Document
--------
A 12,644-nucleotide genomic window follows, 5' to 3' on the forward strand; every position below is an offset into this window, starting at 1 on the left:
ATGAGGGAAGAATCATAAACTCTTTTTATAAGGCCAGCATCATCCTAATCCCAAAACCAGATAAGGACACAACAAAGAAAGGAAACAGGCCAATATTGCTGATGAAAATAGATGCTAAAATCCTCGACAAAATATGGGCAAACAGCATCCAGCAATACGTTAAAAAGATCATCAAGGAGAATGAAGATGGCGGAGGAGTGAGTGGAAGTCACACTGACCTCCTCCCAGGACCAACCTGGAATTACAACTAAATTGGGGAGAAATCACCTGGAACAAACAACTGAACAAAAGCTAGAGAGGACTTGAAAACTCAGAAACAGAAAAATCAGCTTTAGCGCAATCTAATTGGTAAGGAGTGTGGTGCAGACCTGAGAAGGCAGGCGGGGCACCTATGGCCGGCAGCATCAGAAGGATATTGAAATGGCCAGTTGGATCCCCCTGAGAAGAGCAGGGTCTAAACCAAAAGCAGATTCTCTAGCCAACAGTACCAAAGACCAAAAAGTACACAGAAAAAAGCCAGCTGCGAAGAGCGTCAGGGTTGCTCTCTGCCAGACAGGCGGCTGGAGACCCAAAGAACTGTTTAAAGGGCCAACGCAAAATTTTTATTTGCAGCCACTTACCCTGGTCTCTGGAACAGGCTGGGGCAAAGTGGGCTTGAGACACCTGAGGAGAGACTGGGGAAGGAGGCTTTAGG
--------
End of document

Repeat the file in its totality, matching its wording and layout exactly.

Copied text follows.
A 12,644-nucleotide genomic window follows, 5' to 3' on the forward strand; every position below is an offset into this window, starting at 1 on the left:
ATGAGGGAAGAATCATAAACTCTTTTTATAAGGCCAGCATCATCCTAATCCCAAAACCAGATAAGGACACAACAAAGAAAGGAAACAGGCCAATATTGCTGATGAAAATAGATGCTAAAATCCTCGACAAAATATGGGCAAACAGCATCCAGCAATACGTTAAAAAGATCATCAAGGAGAATGAAGATGGCGGAGGAGTGAGTGGAAGTCACACTGACCTCCTCCCAGGACCAACCTGGAATTACAACTAAATTGGGGAGAAATCACCTGGAACAAACAACTGAACAAAAGCTAGAGAGGACTTGAAAACTCAGAAACAGAAAAATCAGCTTTAGCGCAATCTAATTGGTAAGGAGTGTGGTGCAGACCTGAGAAGGCAGGCGGGGCACCTATGGCCGGCAGCATCAGAAGGATATTGAAATGGCCAGTTGGATCCCCCTGAGAAGAGCAGGGTCTAAACCAAAAGCAGATTCTCTAGCCAACAGTACCAAAGACCAAAAAGTACACAGAAAAAAGCCAGCTGCGAAGAGCGTCAGGGTTGCTCTCTGCCAGACAGGCGGCTGGAGACCCAAAGAACTGTTTAAAGGGCCAACGCAAAATTTTTATTTGCAGCCACTTACCCTGGTCTCTGGAACAGGCTGGGGCAAAGTGGGCTTGAGACACCTGAGGAGAGACTGGGGAAGGAGGCTTTAGG